Whether you're a leader at your company, or you help develop them, the practice of delegating to others successfully is both an art and a science. And the upside to your organization is huge: Effective delegation can empower and engage employees, fuel initiatives, and spur energy and creativity. What's more, delegation clears a leader's crowded plate of things that someone else can do, so you can focus on the things you must do. When a leader excels at delegating, ownership and accountability take off, too.
Andrew Carnegie was on to something when he said, "No person will make a great business who wants to do it all himself."
All managers, at times, feel stressed and overloaded. If you work on your own, there’s a limited amount that you can do, however hard you try. After all, there are only so many hours in the day, and only one “you.” If you’re a new manager, you may even be used to working by yourself.
The Matrix is back. Leaders at the helm of many companies know that it's not another movie sequel to the edgy thriller staring Keanu Reeves and Laurence Fishburne. Matrix management, that once-popular organizational structure, has many leaders facing a common challenge: How to make the matrix work?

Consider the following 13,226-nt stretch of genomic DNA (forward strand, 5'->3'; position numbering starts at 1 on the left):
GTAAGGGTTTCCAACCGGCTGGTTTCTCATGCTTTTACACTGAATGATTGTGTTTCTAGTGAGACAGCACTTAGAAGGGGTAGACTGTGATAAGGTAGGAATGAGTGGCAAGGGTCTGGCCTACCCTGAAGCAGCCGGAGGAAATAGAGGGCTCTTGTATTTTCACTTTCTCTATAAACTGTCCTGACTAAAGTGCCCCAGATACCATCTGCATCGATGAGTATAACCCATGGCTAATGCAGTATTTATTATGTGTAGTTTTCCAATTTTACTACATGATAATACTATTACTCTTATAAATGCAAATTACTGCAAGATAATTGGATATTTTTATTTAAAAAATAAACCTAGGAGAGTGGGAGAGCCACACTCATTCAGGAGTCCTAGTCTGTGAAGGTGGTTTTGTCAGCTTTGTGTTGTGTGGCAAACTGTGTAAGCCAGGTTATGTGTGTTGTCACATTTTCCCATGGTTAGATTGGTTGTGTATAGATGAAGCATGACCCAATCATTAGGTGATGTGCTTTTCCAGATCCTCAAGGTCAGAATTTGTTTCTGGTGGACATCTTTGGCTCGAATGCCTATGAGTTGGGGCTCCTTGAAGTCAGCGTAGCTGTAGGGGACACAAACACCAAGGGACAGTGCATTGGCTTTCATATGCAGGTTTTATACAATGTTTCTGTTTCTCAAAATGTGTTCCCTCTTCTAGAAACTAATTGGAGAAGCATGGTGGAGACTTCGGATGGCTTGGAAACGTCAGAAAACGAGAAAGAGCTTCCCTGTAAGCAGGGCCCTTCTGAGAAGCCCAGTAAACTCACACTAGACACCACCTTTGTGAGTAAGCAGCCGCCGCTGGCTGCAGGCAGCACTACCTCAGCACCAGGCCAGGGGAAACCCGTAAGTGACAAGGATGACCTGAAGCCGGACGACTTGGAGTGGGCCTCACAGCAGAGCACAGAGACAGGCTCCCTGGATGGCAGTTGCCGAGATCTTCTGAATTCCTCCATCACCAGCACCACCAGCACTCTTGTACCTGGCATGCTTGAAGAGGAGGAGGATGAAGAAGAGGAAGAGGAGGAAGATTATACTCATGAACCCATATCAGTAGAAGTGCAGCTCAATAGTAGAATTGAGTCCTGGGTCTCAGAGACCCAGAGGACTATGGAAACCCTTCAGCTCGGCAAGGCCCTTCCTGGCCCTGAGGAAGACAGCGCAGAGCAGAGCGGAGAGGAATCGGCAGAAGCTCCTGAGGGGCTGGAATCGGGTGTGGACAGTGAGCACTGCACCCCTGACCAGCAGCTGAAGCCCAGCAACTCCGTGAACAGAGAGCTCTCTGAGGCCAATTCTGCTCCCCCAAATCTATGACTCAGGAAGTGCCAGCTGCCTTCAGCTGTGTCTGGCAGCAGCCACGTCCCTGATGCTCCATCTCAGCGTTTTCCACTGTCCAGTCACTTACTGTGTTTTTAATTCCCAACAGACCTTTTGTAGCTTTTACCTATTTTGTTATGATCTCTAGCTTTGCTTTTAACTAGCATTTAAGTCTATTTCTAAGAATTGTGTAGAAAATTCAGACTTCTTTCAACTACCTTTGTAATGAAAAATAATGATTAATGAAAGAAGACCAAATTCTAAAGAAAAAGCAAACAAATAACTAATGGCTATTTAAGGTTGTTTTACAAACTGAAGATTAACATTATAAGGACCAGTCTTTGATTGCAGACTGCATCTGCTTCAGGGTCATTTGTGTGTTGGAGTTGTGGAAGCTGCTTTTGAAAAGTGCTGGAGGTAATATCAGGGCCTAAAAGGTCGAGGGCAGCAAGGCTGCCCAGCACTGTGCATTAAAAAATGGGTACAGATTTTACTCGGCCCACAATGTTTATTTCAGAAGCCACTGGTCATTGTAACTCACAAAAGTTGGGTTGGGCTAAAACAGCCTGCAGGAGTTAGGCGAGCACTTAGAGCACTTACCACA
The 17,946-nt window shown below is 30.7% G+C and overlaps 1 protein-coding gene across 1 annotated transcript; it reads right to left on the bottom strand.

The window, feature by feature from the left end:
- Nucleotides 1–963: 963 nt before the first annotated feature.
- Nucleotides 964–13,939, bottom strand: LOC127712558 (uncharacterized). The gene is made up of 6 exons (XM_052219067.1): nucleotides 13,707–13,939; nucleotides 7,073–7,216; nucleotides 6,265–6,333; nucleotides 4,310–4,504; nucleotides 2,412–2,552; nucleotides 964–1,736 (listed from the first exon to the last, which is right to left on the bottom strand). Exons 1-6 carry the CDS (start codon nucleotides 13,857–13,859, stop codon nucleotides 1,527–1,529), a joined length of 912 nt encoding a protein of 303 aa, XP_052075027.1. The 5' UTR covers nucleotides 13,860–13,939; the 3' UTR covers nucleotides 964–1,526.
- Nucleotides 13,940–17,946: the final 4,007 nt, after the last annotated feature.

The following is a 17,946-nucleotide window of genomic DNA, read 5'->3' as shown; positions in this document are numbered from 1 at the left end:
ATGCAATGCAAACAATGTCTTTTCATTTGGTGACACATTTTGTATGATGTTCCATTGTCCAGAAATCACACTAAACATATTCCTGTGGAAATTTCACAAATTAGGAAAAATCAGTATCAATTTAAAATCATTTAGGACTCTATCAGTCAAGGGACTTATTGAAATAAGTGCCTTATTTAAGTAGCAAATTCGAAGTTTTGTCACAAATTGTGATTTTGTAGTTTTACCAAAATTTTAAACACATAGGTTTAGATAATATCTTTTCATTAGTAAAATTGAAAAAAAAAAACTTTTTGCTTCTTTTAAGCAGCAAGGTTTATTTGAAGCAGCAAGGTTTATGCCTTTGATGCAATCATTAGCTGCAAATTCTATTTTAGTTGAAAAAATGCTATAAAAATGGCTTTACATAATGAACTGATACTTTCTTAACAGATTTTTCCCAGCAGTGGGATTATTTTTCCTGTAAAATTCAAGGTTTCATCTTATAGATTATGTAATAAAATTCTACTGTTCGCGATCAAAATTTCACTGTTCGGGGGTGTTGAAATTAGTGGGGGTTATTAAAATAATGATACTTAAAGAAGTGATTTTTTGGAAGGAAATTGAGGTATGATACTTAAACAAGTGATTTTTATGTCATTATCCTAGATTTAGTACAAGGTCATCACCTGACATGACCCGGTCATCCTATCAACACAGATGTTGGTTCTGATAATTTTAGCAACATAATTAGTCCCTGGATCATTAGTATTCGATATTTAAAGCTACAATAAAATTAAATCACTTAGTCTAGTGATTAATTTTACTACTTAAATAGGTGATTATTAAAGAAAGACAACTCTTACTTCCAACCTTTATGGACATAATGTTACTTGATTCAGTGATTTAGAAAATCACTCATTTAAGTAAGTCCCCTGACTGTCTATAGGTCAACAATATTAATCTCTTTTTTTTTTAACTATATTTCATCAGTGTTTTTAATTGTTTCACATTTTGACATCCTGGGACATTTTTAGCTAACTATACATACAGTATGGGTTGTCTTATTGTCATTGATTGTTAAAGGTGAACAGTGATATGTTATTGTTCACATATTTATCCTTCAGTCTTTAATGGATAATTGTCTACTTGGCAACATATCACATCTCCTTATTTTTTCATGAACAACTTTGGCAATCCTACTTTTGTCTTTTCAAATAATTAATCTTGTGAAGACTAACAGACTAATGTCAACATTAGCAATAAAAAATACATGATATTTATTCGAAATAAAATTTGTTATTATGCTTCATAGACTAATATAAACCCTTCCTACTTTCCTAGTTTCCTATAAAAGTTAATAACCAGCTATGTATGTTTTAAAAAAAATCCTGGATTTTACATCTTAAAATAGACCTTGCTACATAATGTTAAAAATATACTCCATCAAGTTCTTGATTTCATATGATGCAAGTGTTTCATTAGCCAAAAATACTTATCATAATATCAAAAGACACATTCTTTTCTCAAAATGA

First: How Did We Get Here?
Matrix management was widely embraced in the 70's and early 80's by companies looking to improve business decisions by convening cross-functional expertise to create better solutions.
If you were to survey almost any professional group and ask who is working in a formal or informal matrix organization, chances are you'd see most hands in the air. Even if their companies have a formal organization structure aligned to market segments, products, or functional groups, most people have to contend with satisfying competing needs from multiple constituencies. All too often, the result is finding the "least worst" option rather than building agreements and reconciling the differences to serve all parties' needs and interests.